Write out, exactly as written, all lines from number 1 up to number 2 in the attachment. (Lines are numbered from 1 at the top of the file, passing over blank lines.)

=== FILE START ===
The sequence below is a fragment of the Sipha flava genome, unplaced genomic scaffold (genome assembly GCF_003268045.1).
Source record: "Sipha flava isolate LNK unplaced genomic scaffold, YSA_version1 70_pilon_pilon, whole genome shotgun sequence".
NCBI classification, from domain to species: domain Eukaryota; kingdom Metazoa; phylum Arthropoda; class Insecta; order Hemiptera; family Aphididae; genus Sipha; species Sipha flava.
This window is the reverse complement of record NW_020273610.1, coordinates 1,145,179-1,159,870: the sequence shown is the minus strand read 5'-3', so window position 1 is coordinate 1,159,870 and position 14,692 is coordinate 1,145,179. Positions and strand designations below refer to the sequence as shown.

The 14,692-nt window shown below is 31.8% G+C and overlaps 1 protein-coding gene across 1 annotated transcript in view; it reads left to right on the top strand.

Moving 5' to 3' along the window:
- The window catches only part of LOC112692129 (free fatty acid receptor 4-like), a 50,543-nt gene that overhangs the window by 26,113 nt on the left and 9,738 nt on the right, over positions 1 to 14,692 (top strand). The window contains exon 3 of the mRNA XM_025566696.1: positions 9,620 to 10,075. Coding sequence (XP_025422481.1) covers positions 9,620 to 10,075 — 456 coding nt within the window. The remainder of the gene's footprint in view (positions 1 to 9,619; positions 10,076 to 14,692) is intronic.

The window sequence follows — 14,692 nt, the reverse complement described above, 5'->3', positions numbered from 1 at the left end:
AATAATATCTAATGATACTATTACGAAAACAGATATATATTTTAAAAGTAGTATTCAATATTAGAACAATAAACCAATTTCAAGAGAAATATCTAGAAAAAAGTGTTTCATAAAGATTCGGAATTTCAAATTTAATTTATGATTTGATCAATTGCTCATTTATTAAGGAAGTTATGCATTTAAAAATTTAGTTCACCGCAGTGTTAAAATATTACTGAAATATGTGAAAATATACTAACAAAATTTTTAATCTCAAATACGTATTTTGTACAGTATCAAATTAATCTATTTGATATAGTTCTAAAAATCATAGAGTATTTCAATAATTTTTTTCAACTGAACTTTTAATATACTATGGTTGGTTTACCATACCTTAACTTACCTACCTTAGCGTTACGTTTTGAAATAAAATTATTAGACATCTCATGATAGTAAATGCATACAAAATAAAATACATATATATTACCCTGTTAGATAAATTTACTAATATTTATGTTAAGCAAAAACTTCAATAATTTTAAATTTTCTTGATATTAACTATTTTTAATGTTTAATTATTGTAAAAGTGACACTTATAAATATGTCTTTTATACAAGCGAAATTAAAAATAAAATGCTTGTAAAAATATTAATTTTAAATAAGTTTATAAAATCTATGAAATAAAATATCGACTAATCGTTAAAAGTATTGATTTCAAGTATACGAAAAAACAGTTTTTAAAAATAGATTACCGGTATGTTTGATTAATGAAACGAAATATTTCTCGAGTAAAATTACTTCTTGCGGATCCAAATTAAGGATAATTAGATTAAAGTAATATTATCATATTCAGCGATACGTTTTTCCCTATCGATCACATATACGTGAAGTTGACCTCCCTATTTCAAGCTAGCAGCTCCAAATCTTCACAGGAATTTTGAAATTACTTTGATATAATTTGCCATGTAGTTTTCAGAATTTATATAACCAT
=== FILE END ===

The sequence below is a fragment of the Sipha flava genome, unplaced genomic scaffold (genome assembly GCF_003268045.1).
Source record: "Sipha flava isolate LNK unplaced genomic scaffold, YSA_version1 70_pilon_pilon, whole genome shotgun sequence".